Main Street TIGER support letter

Bike BloNo received an email from IDOT on Thursday asking us to voice our support for an application for federal funding to improve the Main Street corridor from Downtown Bloomington to College Avenue in Normal. The funding source they’re seeking, entitled “Transportation Improvements Generating Economic Recovery” (or, TIGER), is incredibly competitive – out of $134 billion in applications, they’ve only been able to award $4.6 billion in grants since the program was established in 2009. This community already knows the benefits of a successful TIGER grant; Uptown Station was the first completed project in the country to have used TIGER funding. And IDOT, which has decided not to apply for TIGER funding anywhere else in the state this year, believes our Main Street Corridor could be the next winner.

Why does Bike BloNo support this application? You guessed it – IDOT has seen the light. They want to fully implement the recommendations in the 2012 McLean County Regional Planning Commission study that included adding safe, convenient bike lanes on Main Street. The study was an effort to make the entire corridor more bike/pedestrian friendly – promoting 21st-century mixed-use development along the entire stretch from Downtown to ISU and encouraging more business activity in the heart of our community.

We’ve included a copy of our letter to US Transportation Secretary Anthony Foxx below. And, if you can be there, we’d love to see you in person at the Bloomington City Council meeting at 7pm on Monday to show your support for this project. All you need to do is show up with your helmet – and together we’ll make a powerful statement in support of safe, comfortable bike infrastructure in our community.

Dear Secretary Foxx:

We are writing in support of the Illinois Department of Transportation’s TIGER grant application for the reconstruction of US 51 Business through the cities of Bloomington and Normal. US 51 Business, also known as the Main Street corridor, is the commercial, educational, medical, and entertainment backbone for this regional hub. We formed Bike BloNo in 2012 to centralize community support for bicycle accommodations in response to the Main Street Transportation Improvement Feasibility Study. We are ecstatic to be able to partner with IDOT, the City of Bloomington, and the Town of Normal to voice our support for this project.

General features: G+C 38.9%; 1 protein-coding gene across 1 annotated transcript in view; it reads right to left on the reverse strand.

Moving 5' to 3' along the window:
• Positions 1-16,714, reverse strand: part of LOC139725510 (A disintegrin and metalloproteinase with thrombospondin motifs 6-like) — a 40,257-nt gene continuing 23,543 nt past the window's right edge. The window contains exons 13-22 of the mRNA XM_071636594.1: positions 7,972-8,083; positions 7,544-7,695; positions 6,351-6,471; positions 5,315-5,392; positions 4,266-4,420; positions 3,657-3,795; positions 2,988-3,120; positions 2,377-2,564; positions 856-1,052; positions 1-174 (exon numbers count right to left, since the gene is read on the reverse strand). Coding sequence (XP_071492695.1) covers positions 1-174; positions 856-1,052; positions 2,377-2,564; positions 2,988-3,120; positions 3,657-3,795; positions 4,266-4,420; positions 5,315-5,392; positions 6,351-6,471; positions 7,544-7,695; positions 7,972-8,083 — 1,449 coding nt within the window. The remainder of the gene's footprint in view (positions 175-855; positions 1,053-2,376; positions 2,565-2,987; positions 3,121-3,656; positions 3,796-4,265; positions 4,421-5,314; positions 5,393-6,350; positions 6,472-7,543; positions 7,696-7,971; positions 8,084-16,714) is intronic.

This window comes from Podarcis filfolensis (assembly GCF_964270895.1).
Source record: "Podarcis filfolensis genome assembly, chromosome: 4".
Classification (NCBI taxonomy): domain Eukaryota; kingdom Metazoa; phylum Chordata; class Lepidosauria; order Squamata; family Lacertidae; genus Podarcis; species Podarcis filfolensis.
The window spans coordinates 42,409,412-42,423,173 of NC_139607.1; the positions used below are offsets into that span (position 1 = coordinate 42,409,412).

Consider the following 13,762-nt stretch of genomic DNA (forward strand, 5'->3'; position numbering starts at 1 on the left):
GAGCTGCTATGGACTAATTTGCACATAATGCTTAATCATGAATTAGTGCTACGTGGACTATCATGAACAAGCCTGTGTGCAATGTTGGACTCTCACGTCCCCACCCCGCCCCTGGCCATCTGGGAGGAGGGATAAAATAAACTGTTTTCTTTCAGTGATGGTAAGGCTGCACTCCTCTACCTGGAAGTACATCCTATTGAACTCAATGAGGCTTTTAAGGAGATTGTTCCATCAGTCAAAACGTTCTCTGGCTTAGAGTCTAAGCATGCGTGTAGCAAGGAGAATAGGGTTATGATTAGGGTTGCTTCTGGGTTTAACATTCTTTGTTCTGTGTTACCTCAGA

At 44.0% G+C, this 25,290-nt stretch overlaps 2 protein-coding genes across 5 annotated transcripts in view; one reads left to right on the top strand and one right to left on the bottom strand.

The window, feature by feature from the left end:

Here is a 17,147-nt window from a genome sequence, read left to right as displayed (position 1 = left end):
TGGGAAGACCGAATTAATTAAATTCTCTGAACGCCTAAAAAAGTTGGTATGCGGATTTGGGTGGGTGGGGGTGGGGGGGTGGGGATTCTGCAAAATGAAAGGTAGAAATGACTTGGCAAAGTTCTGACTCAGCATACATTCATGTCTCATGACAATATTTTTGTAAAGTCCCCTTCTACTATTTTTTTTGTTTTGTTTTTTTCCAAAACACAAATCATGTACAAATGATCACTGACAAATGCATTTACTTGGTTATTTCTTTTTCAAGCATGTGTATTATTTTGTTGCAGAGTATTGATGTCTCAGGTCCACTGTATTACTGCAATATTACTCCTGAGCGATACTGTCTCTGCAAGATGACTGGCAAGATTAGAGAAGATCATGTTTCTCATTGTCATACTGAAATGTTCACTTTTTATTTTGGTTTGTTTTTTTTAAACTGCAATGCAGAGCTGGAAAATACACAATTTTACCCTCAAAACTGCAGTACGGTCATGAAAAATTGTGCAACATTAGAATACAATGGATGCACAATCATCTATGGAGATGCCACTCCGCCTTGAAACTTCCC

Creating a truly multi-modal system along this corridor has been a vision of the twin cities for nearly 10 years and the focus of the Main Street Transportation Improvement Feasibility Study. Completed with input from the community, the study’s goal was revitalization of this corridor by creating a multimodal environment with bicycle accommodations that make active transportation a safe and desirable choice within and around the corridor.

As a primary community corridor, Main Street is vital for development between Bloomington and Normal. This corridor serves two universities, Illinois State University (ISU) and Illinois Wesleyan, with a total student population of 22,897. The corridor is also home to BroMenn Medical Center and numerous retail and commercial businesses. Connect Transit bus service serves the corridor that is within a half mile of Constitution Trail (a multi-use trail running parallel to US 51 Business from Bloomington and Normal with a number of east-west branches). Adding bike accommodations will assist in combining transit with bicycling the first mile and last mile of user trips. It would create a pathway to jobs and economic opportunities especially for lower income community members who depend on public transportation. And it would help convince the many people we already see riding dangerously on the sidewalk against the flow of traffic to instead ride on the street.